Jupiter scar ‘left by an asteroid’

A mystery object that slammed into Jupiter last year leaving a massive bruise was probably an asteroid, astronomers believe.

Impact on Jupiter
2009 impact scar on Jupiter

The collision was first spotted by Australian amateur astronomer Anthony Wesley as we reported in July last year.

Days later, the Hubble space telescope zoomed in on the impact site. Now an analysis of the resulting bruise and how it developed has given clues about the object that struck our biggest planet.

(Newsflash: Since this was written, another impact has been observed on Jupiter.

Impacts on Jupiter had been considered rare events. But the 2009 strike, with the power of a few thousand nuclear bombs, came just 15 years after more than 20 pieces of Comet Shoemaker-Levy 9 were seen to plunge into the dense clouds enveloping Jupiter.

Examination of the latest scars leads astronomers to think that the latest impactor was an asteroid about 1,600ft (500 meters) wide.

Jupiter lies at one edge of the asteroid belt, a zone swarming with chunks of debris that never managed to coalesce to form a planet in the early days of the solar system.

Astronomers have now compared Hubble’s close-up views of the 1994 impacts with the scars left by the mystery object in 2009.

Heidi Hammel of the Space Science Institute in Boulder, Colorado, led a team that took pictures of the impact sites using Hubble’s recently installed Wide Field Camera 3 and newly repaired Advanced Camera for Surveys.

Their analysis revealed key differences between the new decision and that in 1994. There was a distinct halo around the 1994 impact sites in Hubble ultraviolet images, which are believed to be evidence of fine dust arising from a comet-fragment strike.

There was no such halo around the elongated scar left by the 2009 event which leads experts to think that there was a lack of lightweight particles and so the impactor was a more solid object, likely to be an asteroid.

They conclude that the object probably came from the Hilda family of asteroids, a secondary asteroid belt consisting of more than 1,100 chunks of rock orbiting near Jupiter.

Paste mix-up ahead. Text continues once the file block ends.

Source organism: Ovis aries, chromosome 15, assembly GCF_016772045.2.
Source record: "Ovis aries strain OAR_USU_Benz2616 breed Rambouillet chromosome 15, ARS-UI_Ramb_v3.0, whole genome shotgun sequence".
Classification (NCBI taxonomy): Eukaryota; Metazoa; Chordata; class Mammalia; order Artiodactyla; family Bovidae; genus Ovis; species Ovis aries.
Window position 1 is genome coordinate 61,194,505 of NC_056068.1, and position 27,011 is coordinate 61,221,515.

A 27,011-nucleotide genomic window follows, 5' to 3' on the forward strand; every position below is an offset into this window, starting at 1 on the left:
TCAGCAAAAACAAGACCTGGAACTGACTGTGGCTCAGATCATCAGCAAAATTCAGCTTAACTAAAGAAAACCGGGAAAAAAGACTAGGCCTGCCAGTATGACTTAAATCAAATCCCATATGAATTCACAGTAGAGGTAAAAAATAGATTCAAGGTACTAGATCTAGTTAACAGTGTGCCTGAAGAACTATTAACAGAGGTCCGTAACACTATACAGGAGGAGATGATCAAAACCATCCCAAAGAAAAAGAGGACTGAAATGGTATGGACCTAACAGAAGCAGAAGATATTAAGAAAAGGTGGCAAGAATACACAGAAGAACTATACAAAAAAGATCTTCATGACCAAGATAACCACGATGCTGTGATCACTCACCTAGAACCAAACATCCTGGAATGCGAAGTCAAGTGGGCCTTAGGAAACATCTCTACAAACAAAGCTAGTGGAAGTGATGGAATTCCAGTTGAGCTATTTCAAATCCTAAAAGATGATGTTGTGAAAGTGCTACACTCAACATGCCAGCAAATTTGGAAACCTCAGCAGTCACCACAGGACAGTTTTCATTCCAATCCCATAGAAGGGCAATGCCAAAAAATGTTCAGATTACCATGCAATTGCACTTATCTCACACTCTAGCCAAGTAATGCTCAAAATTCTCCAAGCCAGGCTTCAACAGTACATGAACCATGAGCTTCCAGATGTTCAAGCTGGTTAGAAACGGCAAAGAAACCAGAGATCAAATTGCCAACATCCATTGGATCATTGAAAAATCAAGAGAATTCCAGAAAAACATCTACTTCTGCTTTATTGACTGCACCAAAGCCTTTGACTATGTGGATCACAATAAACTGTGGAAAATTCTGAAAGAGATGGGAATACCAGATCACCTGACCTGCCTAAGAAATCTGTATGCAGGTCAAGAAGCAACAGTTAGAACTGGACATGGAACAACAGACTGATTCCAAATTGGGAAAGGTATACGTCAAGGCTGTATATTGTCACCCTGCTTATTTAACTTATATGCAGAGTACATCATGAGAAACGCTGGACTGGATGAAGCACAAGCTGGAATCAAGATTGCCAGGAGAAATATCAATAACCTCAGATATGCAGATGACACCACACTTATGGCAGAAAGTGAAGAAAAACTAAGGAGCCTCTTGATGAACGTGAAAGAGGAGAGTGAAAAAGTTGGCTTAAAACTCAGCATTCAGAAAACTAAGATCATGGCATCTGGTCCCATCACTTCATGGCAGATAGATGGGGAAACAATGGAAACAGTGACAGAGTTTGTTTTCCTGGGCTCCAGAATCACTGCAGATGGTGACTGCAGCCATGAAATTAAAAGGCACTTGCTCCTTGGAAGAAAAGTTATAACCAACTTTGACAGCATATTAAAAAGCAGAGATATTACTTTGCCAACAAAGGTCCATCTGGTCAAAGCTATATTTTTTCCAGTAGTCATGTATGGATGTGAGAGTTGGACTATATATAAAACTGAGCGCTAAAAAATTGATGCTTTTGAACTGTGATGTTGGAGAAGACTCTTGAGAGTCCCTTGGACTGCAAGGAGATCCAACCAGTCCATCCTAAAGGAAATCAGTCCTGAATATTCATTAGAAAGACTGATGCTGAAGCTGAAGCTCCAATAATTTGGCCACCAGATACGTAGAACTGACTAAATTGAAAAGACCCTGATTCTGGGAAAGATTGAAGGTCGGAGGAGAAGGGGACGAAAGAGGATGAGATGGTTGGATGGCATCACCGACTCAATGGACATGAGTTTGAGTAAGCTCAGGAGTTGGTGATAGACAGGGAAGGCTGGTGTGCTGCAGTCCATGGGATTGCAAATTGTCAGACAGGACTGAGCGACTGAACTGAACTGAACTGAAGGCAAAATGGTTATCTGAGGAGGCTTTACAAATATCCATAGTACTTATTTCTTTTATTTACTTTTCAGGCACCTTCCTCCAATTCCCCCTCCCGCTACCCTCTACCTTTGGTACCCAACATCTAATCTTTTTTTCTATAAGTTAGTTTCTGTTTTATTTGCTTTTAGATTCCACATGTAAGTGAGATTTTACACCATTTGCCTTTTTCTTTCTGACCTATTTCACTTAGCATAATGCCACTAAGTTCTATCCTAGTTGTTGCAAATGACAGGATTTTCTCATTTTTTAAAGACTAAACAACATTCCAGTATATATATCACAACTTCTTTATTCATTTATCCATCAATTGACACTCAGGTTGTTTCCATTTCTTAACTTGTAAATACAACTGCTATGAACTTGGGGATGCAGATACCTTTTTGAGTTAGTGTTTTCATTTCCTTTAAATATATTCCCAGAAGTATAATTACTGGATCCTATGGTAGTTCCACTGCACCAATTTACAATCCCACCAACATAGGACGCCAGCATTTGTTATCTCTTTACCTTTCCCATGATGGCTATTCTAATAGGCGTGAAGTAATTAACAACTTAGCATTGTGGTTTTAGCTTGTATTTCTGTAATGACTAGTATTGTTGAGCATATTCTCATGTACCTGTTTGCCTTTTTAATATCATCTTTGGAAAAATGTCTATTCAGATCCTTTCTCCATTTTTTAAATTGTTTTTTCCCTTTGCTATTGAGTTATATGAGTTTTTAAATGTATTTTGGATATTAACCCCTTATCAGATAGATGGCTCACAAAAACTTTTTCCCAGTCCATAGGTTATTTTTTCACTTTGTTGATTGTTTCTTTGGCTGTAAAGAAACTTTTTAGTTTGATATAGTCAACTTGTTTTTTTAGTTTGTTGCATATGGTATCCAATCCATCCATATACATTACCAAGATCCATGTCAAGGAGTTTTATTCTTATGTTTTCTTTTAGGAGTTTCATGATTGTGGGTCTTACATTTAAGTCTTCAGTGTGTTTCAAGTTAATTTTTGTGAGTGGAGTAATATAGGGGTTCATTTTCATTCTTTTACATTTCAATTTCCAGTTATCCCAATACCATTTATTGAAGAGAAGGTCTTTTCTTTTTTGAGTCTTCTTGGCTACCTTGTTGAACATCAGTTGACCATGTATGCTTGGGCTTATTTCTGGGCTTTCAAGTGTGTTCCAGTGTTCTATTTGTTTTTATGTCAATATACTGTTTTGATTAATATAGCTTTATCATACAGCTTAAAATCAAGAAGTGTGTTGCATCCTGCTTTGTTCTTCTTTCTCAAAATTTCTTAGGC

Hammel says the 2009 impact shows how important work is still being performed by amateur astronomers. “This event beautifully illustrates how amateur and professional astronomers can work together,” she says.

The study by Hammel’s team appeared in the June 1 issue of The Astrophysical Journal Letters.

Note added June 4: Amazingly, just hours after this post was made, came news that another impact has been observed on Jupiter.

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©PAUL SUTHERLAND, Skymania.com

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Paul Sutherland

Paul Sutherland

I have been a professional journalist for nearly 40 years. I write regularly for science magazines including BBC Sky at Night magazine, BBC Focus, Astronomy Now and Popular Astronomy. I have also authored three books on astronomy and contributed to others.
Paul Sutherland

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Paul Sutherland

I have been a professional journalist for nearly 40 years. I write regularly for science magazines including BBC Sky at Night magazine, BBC Focus, Astronomy Now and Popular Astronomy. I have also authored three books on astronomy and contributed to others.

3 thoughts on “Jupiter scar ‘left by an asteroid’

  • 06/04/2010 at 12:49 am
    Permalink

    Anthony Wesley in Australia reports seeing a very bright flash on Jupiter
    lasting several seconds at 20:31 UT this evening. All observers in Europe
    or east coast America, if you can observe the planet late tonight, please
    take a look and see if an impact scar has appeared!

    The CML of his raw image (link below) is:
    C.M.: 300.1° 34.1° 210.6°

    So the region should be visible from about 04:00 to 06:30 UT (June 4).

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